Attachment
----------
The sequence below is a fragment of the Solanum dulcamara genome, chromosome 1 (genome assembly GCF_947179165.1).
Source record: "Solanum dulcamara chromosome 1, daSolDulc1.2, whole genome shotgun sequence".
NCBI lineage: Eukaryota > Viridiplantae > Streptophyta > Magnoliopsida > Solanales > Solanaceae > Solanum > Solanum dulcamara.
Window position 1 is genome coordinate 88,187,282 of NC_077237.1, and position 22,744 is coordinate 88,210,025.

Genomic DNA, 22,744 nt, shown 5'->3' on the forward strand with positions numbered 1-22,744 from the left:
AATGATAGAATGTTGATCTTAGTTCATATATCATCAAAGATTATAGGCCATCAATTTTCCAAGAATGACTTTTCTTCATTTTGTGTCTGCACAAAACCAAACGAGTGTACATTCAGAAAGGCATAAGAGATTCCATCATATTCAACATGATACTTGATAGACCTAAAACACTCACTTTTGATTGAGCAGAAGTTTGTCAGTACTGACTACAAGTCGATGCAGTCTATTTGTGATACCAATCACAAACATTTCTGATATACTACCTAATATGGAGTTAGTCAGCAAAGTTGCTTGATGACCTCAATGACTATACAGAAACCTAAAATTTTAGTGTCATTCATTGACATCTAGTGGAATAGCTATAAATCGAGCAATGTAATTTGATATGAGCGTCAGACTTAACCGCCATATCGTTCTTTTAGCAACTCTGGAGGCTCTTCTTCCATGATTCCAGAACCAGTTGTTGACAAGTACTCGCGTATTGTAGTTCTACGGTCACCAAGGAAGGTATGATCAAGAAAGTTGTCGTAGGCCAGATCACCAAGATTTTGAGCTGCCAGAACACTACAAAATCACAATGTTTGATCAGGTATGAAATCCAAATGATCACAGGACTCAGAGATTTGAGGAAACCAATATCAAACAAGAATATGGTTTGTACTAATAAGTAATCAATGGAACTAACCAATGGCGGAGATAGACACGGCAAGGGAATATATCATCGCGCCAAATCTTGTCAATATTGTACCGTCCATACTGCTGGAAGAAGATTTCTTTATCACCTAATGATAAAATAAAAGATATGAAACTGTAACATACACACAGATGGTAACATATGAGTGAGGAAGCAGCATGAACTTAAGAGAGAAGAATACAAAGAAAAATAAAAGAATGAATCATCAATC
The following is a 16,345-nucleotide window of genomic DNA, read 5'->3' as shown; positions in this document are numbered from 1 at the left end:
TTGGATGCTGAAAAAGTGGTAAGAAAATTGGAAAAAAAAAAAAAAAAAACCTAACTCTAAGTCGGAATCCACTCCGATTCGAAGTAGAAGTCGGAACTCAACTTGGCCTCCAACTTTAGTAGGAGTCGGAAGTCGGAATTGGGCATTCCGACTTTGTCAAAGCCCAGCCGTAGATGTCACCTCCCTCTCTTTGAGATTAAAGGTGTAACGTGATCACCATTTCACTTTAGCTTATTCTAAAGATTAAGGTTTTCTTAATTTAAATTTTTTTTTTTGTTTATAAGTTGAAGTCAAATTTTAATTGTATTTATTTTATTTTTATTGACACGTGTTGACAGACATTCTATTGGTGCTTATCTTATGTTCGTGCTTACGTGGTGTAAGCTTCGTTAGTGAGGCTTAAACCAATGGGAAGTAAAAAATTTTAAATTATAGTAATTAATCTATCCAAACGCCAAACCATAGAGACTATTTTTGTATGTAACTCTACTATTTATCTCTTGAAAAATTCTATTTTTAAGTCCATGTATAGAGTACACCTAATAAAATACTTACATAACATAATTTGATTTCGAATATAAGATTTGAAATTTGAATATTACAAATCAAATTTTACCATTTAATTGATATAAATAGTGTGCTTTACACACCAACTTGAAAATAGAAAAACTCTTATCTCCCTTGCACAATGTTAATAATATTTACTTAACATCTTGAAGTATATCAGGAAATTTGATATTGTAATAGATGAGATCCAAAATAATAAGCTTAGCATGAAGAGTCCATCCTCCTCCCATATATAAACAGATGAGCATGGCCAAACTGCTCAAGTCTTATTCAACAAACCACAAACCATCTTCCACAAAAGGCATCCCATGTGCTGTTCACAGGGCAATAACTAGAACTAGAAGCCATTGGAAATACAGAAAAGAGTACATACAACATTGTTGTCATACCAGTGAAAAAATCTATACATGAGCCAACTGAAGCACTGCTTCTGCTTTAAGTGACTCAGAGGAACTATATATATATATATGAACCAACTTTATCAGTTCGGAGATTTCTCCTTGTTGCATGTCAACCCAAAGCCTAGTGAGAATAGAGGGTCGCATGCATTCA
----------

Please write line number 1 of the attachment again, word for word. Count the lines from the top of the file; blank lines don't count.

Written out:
The sequence below is a fragment of the Solanum dulcamara genome, chromosome 1 (genome assembly GCF_947179165.1).